Last year Alonso approached Rosalind Wayman with Supervisor Antonovich’s office in Santa Clarita. From there, the local vintners were able to meet with one of the higher-ups at the health department, who finally agreed to review the regulations and look at changing some of the regulations.
“Wine has been drunk since the dawn of civilization; it’s not a danger to anyone’s health, it even has proven health benefits,” Alonso said.
A member of a loosely formed group of vintners, Alonso has campaigned along with others in the Santa Clarita Valley to change regulations that don’t make sense in their industry, and all of their efforts may be about to pay off.
Dinner and a dream
There is a glimmer of hope, winemaker Hemmert said. The health department changed the head of their department; the original head had been unfriendly to the industry.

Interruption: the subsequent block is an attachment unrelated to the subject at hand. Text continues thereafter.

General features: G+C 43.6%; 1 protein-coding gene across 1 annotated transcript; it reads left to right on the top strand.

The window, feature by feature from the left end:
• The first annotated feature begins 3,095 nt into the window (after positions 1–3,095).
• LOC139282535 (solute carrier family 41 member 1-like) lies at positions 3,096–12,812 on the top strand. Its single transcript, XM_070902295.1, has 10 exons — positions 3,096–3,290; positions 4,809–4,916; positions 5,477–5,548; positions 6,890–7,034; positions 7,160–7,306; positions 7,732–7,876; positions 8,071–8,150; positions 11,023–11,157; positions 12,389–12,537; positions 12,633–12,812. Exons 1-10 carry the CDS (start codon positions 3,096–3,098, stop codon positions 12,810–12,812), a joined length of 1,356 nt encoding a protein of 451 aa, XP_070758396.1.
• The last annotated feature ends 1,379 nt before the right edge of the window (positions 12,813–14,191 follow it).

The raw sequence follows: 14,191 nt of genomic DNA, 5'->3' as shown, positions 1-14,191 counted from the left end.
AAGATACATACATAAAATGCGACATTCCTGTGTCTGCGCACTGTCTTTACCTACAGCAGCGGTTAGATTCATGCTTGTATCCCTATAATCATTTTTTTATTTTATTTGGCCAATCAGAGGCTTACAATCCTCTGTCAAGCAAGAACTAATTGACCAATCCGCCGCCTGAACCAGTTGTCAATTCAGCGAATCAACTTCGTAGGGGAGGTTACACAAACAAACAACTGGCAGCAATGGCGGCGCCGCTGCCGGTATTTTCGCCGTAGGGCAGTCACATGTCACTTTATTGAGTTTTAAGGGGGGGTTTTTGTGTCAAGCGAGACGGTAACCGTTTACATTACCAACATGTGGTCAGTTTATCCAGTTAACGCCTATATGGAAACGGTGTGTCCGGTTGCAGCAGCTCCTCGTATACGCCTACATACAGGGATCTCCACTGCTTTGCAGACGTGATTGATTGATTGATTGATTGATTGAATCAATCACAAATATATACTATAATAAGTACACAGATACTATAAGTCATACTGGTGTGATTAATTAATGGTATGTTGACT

After meeting with the new head, reviews of the industry began in 2014. Later the local winemakers met with an official at Le Chêne one night for dinner and explained how arcane the regulations are; so unfitting for the process of winemaking.
The high alcohol content in wine combined with the fermenting process destroys any pathogens or bacteria in the process, he said. There’s an industry that’s taking off out here with a lot of good wines being made by people who have to produce their wines in crush facilities, and store them, in specially approved plants outside of Los Angeles County because the rules are so burdensome inside the county that wine makers don’t have access to local resources.
And, “I’ve never seen a cow make some wine,” Hemmert said, referring to wineries being classified as a food or dairy plant.